As you may already know, the intellectual property rights for HQV video processing were purchased by IDT some time ago, and the company has been working on new chips since then. I've seen demos of prototypes a couple of times, but I was under NDA (non-disclosure agreement) until now. I can finally talk about the HQV Vida chip, which will soon be available in AVRs, Blu-ray players, and video processors.
Samsung's new Blu-ray players are an impressive lot, with four new models that boast boot and load times of 15 seconds. All but the entry-level BDP-C5500 have built-in wireless DLNA and Internet capabilities with 1GB of internal memory (the C5500 is "WiFi-ready"). The BDP-C7500 is a high-style, wall-mountable design with a 2-channel analog output, while the C6500 has a 7.1-channel analog output.
I'm very happy to report that Samsung is still bullish on plasma, introducing three new slim lines and two standard-depth lines. All five lines feature a new Clear Image Panel, in which the outer filter glass is affixed directly to the plasma panel with no air gap. This allows them to be thinner and achieve lower black levels in the presence of ambient light.
Samsung's booth was awash in new LCD TVs—no less than eight lines of slim LED edge-lit sets and six lines of conventional CCFL models. As many have expected, there are no new LED backlit sets, which Samsung claims are too expensive and power hungry for the current consumer marketplace.
One of the highlights of CES for me is the DEG (Digital Entertainment Group) awards event, at which content providers, hardware manufacturers, and retailers are recognized for their excellence and innovation. There are three awards for hardware—Sight (video displays), Source (Blu-ray players and the like), and Sound (electronics and speakers). As a side note, I've suggested more than once to the DEG that the Sound category should be split into two—Sound (electronics) and Speakers. Otherwise, one or the other type of product goes unrecognized each year, yet both are essential for a complete home-entertainment experience.
Begun as a collaboration of several companies, the Nordic Tone ended up as Electrocompaniet's first high-end speaker when the others dropped out for one reason or another. First shown at the Rocky Mountain Audio Festival in November, the Nordic Tone's infinite-baffle (i.e., sealed) enclosure is sand-cast aluminum consisting of five sections glued together with vibration-damping adhesive. Its 3-way design achieves a frequency response from 28Hz to 35kHz, and it sounded great, with tight bass, uncluttered mids, and crisp highs, but what else should you expect for $29,000/pair?
I was excited to visit Electrocompaniet and see its new Maestro, an all-singing, all-dancing source component with Blu-ray player, FM tuner, Internet radio, iPod dock, and media streaming with three channels of 120W, all for $8000. You can also get a wireless 2-channel amp for the rear speakers for an extra $2000. Unfortunately, it was experiencing some technical difficulties, so there was nothing to see or hear, but I was told that the Norwegian engineers are working around the clock to update the software before the end of the show.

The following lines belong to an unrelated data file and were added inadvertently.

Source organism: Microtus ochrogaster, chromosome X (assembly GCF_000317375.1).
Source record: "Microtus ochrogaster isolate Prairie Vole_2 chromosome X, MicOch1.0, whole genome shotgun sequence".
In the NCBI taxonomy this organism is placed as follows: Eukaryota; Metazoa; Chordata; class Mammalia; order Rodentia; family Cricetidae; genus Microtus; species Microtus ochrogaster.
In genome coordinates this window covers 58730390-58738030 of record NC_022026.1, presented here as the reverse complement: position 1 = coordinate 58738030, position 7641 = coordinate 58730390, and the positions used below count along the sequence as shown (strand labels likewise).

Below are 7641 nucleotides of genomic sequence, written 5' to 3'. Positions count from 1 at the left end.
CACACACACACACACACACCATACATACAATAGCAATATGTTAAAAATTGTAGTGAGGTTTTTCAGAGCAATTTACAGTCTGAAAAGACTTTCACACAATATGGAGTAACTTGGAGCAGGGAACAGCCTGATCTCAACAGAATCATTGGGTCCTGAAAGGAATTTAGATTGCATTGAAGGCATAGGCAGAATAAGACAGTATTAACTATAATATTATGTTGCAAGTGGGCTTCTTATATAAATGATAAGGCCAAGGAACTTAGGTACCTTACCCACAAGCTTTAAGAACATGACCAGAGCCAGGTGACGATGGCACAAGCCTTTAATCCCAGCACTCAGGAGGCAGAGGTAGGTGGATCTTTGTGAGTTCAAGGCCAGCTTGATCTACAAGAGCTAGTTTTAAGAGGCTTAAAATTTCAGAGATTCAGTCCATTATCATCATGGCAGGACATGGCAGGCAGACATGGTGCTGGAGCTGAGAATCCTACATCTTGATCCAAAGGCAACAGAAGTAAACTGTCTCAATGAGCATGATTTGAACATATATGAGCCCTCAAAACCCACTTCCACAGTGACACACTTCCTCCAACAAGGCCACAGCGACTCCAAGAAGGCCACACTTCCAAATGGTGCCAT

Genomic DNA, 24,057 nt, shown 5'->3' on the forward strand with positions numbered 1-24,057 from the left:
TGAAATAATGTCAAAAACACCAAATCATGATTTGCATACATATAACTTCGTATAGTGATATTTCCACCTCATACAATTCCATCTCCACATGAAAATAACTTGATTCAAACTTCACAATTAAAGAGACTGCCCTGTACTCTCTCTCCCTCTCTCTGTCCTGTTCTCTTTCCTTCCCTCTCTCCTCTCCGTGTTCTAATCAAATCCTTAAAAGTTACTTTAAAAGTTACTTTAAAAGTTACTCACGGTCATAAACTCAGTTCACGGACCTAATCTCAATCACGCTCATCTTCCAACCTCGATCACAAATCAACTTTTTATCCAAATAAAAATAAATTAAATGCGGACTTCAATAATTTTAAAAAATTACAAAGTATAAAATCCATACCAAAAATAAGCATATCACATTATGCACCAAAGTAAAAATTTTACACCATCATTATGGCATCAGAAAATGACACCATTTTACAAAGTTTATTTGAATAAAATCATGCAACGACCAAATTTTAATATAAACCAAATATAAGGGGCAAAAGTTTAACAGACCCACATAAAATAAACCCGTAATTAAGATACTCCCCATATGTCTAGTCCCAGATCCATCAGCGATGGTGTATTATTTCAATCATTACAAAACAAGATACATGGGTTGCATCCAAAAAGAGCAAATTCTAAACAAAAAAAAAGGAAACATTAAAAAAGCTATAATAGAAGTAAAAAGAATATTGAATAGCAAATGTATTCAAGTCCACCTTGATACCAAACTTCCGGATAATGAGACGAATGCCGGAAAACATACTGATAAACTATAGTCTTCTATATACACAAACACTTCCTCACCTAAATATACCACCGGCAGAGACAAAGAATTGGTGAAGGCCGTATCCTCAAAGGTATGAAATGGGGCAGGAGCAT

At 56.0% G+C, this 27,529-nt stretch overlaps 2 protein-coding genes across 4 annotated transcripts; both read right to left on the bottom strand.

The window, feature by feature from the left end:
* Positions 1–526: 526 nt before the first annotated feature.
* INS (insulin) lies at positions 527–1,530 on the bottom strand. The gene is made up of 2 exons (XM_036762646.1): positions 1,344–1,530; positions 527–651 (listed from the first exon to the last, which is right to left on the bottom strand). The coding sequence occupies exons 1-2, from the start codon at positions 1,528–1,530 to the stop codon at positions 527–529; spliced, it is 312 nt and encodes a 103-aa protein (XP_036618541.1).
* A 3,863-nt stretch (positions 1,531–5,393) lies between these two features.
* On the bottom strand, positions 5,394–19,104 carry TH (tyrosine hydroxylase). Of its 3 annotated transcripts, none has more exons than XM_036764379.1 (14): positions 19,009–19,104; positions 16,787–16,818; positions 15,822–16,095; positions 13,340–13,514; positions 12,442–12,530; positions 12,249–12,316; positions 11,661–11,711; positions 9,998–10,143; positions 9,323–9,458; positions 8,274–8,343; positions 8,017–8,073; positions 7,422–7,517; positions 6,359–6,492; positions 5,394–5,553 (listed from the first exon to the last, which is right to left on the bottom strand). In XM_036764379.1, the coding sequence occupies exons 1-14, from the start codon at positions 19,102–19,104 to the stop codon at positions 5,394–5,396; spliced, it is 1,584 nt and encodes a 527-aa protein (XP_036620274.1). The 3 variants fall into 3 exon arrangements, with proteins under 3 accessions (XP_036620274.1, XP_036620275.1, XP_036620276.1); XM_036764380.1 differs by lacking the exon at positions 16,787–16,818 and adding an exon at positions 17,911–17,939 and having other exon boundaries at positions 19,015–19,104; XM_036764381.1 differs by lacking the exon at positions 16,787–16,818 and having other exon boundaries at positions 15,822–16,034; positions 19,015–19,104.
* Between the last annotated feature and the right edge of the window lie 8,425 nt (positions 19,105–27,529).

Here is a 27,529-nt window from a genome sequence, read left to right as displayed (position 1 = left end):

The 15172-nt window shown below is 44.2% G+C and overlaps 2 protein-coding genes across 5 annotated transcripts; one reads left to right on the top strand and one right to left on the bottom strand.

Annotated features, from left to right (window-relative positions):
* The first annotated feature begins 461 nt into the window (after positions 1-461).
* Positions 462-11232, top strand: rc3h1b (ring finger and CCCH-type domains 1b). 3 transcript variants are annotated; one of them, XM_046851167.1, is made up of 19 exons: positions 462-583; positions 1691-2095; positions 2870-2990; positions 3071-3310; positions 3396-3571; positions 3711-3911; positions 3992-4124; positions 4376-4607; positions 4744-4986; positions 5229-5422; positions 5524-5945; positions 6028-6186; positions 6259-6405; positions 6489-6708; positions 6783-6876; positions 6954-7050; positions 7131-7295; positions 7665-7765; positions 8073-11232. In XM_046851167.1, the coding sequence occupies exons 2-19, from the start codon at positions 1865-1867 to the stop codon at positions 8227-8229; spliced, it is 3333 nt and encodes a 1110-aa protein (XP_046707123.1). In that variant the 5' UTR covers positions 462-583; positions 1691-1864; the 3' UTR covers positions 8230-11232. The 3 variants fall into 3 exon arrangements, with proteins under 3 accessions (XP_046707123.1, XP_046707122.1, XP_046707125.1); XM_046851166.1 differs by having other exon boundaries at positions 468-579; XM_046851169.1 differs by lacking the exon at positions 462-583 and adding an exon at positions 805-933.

I've always thought that Gallo Acoustics speakers look great, but they also sound great as I found out when I listened to the new $6000 Reference 3.5 being powered by a Spectron Musician 3 Signature amp and Resolution Audio CD player. It went surprisingly low for a relatively small speaker, and the mids and highs were clean as a whistle.
First announced at CEDIA in September, the AVR500 is a stripped down version of the AVR600 with no preamp outs, no phono input, and two sub outs instead of three. It provides 100Wpc of Class AB power and uses a Pixelworks video processor for $3800.
After five years, Arcam has updated its Solo Music CD/tuner/integrated amp to the Solo Neo by adding a network card with WiFi so you can stream music from your PC. Also available is a USB port for music files on a mass-storage device, all for around $2000.
Swedish speaker maker Perfect8 assembled a 2-channel rig in its Venetian suite that would set you back a cool $1,000,000! Aside from the speakers, which include a pair of Forces and three Cubes with powered subwoofers, the system includes electronics from Ypsilon, an Audio Stone Pythagoras turntable, and ZenSati cables. I heard a recording of cello and pipe organ, which was spectacular—a beautiful, open sound and great bass response. For more on the Perfect8 speakers, <A href="http://blog.ultimateavmag.com/ultimate-gear/eight_is_enough/">click here</A>.
Like Panasonic, Sony is involved in every aspect of 3D, from cameras to displays. At its press conference, the company announced its partnership with the Discovery Channel and Imax to launch a 3D network in 2011. Sony is also sponsoring ESPN's new 3D channel, which is planning to broadcast 85 events in its first year.
Of course, you're going to need a 3D Blu-ray player to go with that new 3D TV, and Panasonic is ready to oblige with the PP-BDT350, seen here with a pair of shutter glasses on top of the DMP-BD85, a 2D model with WiFi and a claimed boot time of 0.5 second. The PP-BDT350 implements HDMI 1.4, and both let you access online content. Not shown is the DMP-BD15, Panasonic's second-generation portable Blu-ray player, which also provides access to online content.